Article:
Largely because of the technical constraints of the still very immature state of RabbitFish, I've also made a few changes to the structure of the blog. Probably the most obvious is that I've gotten rid of the tag cloud that used to be in the right-hand sidebar. In addition, I've actually completely removed the tag system altogether. Of course, you'll notice that all the old posts, and this one as well, still have tags, but rather than being part of an actual tagging system, they're now basically just shortcuts for searching the blog; if you click on one, you'll see that it just takes you to the Google Custom Search for my blog with that tag filled in as the search query. Additionally, I've removed pretty much any way of navigating around the blog. Taking a page from Apple, I've decided to rely solely on search for finding blog posts. To ensure that all the posts get properly indexed, of course, I've also added a page that simply lists all the blog posts. (It's also linked to at the bottom of the index page.) Most of my traffic was organic search hits anyway, so I don't really see this causing any problems.
The one thing that I still have left to do is get syndication set up. Currently, the feed for everything prior to this post is still available thanks to FeedBurner, but I still need to set up a new, live feed to get new posts in there. Fortunately, that will be as easy as setting up a new ListPage in RabbitFish, and writing a template to build the appropriate XML file. I'll probably get that done this weekend.
Since I was already using Disqus for comments, all the old comments are already here and new comments shouldn't be a problem. I'm realy interested to hear what people think about RabbitFish, as well as the minimal interface I'm exposing for the blog now.
Adamanteus 0.5 released, now with more PostgreSQL!
I've now finally gotten around to adding PostgreSQL support to Adamanteus! It wasn't really difficult, just hard to find time to do with everything that's been going on lately (quite busy at work and with the new house). The usage of Adamanteus hasn't changed at all, now you can just specify 'postgres' as your backend rather than just 'mongodb' or 'mysql'.
There is one slight caveat, however: the pg_dump utility does not allow you to provide a password non-interactively. For the time being, at least, that means that if you're using Adamanteus to back up a PostgreSQL database you can't specify a password (it will throw an exception if you do). The solution to this is to either 1) set up a read-only passwordless user for running backups, or 2) set up a .pgpass file on the machine from which you intend to run your backups (documentation here). I recommend the .pgpass option, it's quick and easy.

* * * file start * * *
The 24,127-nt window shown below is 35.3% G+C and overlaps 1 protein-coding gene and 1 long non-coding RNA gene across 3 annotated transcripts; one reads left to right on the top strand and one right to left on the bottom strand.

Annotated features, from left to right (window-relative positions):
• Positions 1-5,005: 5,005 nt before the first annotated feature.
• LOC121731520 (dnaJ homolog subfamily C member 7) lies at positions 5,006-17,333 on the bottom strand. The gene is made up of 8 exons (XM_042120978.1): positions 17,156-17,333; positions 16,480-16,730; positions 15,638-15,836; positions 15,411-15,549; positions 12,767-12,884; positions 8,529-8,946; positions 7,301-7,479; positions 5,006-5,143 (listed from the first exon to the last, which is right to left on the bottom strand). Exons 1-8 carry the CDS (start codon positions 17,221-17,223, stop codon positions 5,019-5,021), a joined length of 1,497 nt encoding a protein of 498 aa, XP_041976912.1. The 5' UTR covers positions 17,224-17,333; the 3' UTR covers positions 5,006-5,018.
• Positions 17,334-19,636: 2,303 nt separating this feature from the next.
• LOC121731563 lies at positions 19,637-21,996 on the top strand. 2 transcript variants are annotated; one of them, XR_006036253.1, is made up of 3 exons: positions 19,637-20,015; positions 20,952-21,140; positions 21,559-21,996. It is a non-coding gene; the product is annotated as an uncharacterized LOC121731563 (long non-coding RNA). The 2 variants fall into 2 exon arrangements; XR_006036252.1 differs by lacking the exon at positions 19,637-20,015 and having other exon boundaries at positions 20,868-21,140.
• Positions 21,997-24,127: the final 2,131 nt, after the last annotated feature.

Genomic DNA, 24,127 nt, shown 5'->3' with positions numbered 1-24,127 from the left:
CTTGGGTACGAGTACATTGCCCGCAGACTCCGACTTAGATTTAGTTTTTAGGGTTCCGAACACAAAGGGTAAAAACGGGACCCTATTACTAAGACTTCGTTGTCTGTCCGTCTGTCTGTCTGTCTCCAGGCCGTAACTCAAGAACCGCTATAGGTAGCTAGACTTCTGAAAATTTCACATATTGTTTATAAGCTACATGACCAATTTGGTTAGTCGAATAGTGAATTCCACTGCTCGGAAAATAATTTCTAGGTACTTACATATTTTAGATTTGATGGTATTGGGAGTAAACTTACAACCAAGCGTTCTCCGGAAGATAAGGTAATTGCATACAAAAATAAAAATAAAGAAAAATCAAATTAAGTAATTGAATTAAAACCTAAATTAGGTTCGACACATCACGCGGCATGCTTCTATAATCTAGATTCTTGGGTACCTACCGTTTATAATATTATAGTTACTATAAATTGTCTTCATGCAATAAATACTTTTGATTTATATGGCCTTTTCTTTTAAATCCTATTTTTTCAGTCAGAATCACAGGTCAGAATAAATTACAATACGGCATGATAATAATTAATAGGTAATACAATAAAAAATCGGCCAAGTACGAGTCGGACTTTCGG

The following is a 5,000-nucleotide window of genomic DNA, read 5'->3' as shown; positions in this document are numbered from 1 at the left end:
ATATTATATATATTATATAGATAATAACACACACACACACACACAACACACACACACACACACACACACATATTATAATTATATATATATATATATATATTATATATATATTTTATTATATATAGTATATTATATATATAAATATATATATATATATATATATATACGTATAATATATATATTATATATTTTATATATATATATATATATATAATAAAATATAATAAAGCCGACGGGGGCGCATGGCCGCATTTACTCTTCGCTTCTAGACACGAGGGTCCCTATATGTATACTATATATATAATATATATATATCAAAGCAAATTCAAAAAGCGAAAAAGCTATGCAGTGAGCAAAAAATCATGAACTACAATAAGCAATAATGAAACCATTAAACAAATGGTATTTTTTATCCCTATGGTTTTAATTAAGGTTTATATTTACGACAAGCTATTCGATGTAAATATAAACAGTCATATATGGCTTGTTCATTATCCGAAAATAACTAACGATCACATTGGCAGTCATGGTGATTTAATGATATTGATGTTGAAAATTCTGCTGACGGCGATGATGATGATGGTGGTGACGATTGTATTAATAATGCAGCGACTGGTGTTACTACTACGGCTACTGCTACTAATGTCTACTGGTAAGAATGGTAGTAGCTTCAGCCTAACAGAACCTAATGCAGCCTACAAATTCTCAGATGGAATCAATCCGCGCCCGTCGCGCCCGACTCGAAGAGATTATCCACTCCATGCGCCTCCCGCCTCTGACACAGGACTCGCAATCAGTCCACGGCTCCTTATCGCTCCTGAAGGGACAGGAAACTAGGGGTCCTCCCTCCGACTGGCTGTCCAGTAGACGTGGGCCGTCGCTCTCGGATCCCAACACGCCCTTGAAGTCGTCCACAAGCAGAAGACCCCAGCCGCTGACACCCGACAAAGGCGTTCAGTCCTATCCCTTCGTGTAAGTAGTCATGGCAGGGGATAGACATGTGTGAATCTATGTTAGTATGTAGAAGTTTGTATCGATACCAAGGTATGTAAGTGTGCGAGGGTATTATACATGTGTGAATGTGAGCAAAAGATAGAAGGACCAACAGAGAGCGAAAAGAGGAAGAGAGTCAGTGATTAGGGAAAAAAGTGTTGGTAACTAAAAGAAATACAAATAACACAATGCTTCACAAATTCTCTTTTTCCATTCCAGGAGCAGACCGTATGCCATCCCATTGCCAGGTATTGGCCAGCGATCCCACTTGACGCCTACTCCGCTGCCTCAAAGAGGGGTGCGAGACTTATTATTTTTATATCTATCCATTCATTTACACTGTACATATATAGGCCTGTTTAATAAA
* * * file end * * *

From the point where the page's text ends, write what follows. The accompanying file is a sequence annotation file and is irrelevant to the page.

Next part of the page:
Adamanteus 0.5 is available from both bitbucket and PyPi.
Jun 05, 2010
Backing up databases is one of those things that I've always felt could be done in a better way. Traditionally I've done it with a simple shell script that used mysqldump or pg_dump to dump my database to an SQL file named using a timestamp, compress it, and maybe scp it off to some remote server for redundancy. This approach works just fine, except that I recently took a look at my backup directory for a project using that setup only to discover that there were nearly 5000 backup files taking up 11 GB (and this is using bzip2 to compress them!). Obviously not an optimal situation, especially considering that really very little changes from backup to backup, and it's quite possible that nothing changes at all for some of them. It simply makes no sense to store an entire dump of your database every single time!
Fortunately, this is a very familiar situation that we've got advanced tools to handle: version control systems. So I decided to write a little program to replace my shell script that would use a modern, advanced version control system to provide a much more reasonable solution. What I came up with was Adamanteus, a command line program written in Python that allows you to back up your database into a mercurial repository. It currently supports MongoDB and MySQL, and I plan on adding PostgreSQL support this weekend.
Using Mercurial immediately solves basically all the problems with my original approach. It stores diffs rather than full files, meaning you aren't wasting space with a lot of duplicate information. It also handles compression transparently keeping the file sizes down even for the diffs. Plus, because Mercurial is a distributed version control system it's very easy to provide redundancy by pushing and pulling to and from remote repositories. (Pushing/pulling to/from remote repositories isn't currently implemented, but that's also in my plans for this weekend.)
The project is far from complete, but I think it's sufficiently far developed to release as 0.1. Plans for the 1.0 release include:
- PostgreSQL support
- The ability to restore your database from a particular revision in the repository
- automated cloning/pushing/pulling of the repository
- Integration with Django as a management command
Anyway, I'm definitely looking forward to some feedback on this project, as I suspect it could be quite useful to many people. Contributions are always welcome as well!